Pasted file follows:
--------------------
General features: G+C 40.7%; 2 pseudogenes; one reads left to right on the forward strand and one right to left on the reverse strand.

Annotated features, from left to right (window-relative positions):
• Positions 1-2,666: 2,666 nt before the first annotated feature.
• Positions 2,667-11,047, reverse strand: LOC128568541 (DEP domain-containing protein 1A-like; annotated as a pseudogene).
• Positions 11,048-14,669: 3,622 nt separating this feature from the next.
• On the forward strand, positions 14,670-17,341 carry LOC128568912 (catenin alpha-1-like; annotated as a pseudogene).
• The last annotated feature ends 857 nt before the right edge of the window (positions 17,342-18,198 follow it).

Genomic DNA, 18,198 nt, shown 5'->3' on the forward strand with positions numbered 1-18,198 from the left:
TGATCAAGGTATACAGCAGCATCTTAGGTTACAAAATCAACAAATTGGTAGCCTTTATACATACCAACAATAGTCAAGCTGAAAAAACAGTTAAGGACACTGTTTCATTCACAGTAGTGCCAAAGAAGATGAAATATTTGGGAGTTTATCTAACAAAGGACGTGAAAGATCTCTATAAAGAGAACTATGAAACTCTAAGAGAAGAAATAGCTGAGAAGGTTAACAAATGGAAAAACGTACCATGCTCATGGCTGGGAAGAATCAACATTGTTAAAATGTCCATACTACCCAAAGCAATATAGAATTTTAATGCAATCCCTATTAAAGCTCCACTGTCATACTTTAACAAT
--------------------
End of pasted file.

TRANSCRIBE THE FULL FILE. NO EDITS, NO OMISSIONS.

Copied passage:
General features: G+C 40.7%; 2 pseudogenes; one reads left to right on the forward strand and one right to left on the reverse strand.

Annotated features, from left to right (window-relative positions):
• Positions 1-2,666: 2,666 nt before the first annotated feature.
• Positions 2,667-11,047, reverse strand: LOC128568541 (DEP domain-containing protein 1A-like; annotated as a pseudogene).
• Positions 11,048-14,669: 3,622 nt separating this feature from the next.
• On the forward strand, positions 14,670-17,341 carry LOC128568912 (catenin alpha-1-like; annotated as a pseudogene).
• The last annotated feature ends 857 nt before the right edge of the window (positions 17,342-18,198 follow it).

Genomic DNA, 18,198 nt, shown 5'->3' on the forward strand with positions numbered 1-18,198 from the left:
TGATCAAGGTATACAGCAGCATCTTAGGTTACAAAATCAACAAATTGGTAGCCTTTATACATACCAACAATAGTCAAGCTGAAAAAACAGTTAAGGACACTGTTTCATTCACAGTAGTGCCAAAGAAGATGAAATATTTGGGAGTTTATCTAACAAAGGACGTGAAAGATCTCTATAAAGAGAACTATGAAACTCTAAGAGAAGAAATAGCTGAGAAGGTTAACAAATGGAAAAACGTACCATGCTCATGGCTGGGAAGAATCAACATTGTTAAAATGTCCATACTACCCAAAGCAATATAGAATTTTAATGCAATCCCTATTAAAGCTCCACTGTCATACTTTAACAAT